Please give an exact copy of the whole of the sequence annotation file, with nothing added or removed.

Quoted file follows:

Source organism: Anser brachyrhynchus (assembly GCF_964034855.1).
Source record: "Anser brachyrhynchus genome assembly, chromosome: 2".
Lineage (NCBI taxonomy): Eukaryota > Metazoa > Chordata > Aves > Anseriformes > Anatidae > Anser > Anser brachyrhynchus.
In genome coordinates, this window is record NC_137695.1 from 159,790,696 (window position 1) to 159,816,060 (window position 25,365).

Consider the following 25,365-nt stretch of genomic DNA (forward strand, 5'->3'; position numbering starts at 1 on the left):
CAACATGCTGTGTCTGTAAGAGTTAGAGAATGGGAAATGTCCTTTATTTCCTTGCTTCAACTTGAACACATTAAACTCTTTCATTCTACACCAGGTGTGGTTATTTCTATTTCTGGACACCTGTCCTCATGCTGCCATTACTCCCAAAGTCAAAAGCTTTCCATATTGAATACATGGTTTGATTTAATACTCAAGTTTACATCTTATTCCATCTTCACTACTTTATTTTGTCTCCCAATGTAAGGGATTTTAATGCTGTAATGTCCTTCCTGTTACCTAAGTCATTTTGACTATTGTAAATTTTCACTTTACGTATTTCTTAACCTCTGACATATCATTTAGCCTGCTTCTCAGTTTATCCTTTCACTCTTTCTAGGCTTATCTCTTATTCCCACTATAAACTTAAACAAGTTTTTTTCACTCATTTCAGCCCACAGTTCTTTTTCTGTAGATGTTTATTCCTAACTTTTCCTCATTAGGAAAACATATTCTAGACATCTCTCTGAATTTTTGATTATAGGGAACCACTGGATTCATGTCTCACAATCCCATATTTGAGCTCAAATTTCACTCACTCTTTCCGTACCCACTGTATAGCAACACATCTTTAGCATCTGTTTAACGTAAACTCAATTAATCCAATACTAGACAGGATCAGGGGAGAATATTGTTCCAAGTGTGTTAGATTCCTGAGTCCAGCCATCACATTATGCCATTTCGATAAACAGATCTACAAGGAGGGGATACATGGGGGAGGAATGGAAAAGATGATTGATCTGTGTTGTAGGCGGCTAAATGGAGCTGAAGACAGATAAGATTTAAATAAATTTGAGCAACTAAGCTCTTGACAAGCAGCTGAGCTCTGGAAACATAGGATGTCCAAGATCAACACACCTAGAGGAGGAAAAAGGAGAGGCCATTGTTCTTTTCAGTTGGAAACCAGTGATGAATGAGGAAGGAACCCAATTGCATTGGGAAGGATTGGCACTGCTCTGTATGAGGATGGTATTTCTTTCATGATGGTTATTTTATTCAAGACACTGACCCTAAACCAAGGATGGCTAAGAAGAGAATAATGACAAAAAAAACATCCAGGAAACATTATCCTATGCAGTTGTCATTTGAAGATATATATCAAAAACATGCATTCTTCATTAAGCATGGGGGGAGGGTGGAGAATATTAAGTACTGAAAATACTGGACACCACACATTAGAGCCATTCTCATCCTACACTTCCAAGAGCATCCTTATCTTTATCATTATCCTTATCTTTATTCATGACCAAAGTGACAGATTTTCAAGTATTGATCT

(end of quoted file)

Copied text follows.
Source organism: Anser brachyrhynchus (assembly GCF_964034855.1).
Source record: "Anser brachyrhynchus genome assembly, chromosome: 2".
Lineage (NCBI taxonomy): Eukaryota > Metazoa > Chordata > Aves > Anseriformes > Anatidae > Anser > Anser brachyrhynchus.
In genome coordinates, this window is record NC_137695.1 from 159,790,696 (window position 1) to 159,816,060 (window position 25,365).

Consider the following 25,365-nt stretch of genomic DNA (forward strand, 5'->3'; position numbering starts at 1 on the left):
CAACATGCTGTGTCTGTAAGAGTTAGAGAATGGGAAATGTCCTTTATTTCCTTGCTTCAACTTGAACACATTAAACTCTTTCATTCTACACCAGGTGTGGTTATTTCTATTTCTGGACACCTGTCCTCATGCTGCCATTACTCCCAAAGTCAAAAGCTTTCCATATTGAATACATGGTTTGATTTAATACTCAAGTTTACATCTTATTCCATCTTCACTACTTTATTTTGTCTCCCAATGTAAGGGATTTTAATGCTGTAATGTCCTTCCTGTTACCTAAGTCATTTTGACTATTGTAAATTTTCACTTTACGTATTTCTTAACCTCTGACATATCATTTAGCCTGCTTCTCAGTTTATCCTTTCACTCTTTCTAGGCTTATCTCTTATTCCCACTATAAACTTAAACAAGTTTTTTTCACTCATTTCAGCCCACAGTTCTTTTTCTGTAGATGTTTATTCCTAACTTTTCCTCATTAGGAAAACATATTCTAGACATCTCTCTGAATTTTTGATTATAGGGAACCACTGGATTCATGTCTCACAATCCCATATTTGAGCTCAAATTTCACTCACTCTTTCCGTACCCACTGTATAGCAACACATCTTTAGCATCTGTTTAACGTAAACTCAATTAATCCAATACTAGACAGGATCAGGGGAGAATATTGTTCCAAGTGTGTTAGATTCCTGAGTCCAGCCATCACATTATGCCATTTCGATAAACAGATCTACAAGGAGGGGATACATGGGGGAGGAATGGAAAAGATGATTGATCTGTGTTGTAGGCGGCTAAATGGAGCTGAAGACAGATAAGATTTAAATAAATTTGAGCAACTAAGCTCTTGACAAGCAGCTGAGCTCTGGAAACATAGGATGTCCAAGATCAACACACCTAGAGGAGGAAAAAGGAGAGGCCATTGTTCTTTTCAGTTGGAAACCAGTGATGAATGAGGAAGGAACCCAATTGCATTGGGAAGGATTGGCACTGCTCTGTATGAGGATGGTATTTCTTTCATGATGGTTATTTTATTCAAGACACTGACCCTAAACCAAGGATGGCTAAGAAGAGAATAATGACAAAAAAAACATCCAGGAAACATTATCCTATGCAGTTGTCATTTGAAGATATATATCAAAAACATGCATTCTTCATTAAGCATGGGGGGAGGGTGGAGAATATTAAGTACTGAAAATACTGGACACCACACATTAGAGCCATTCTCATCCTACACTTCCAAGAGCATCCTTATCTTTATCATTATCCTTATCTTTATTCATGACCAAAGTGACAGATTTTCAAGTATTGATCT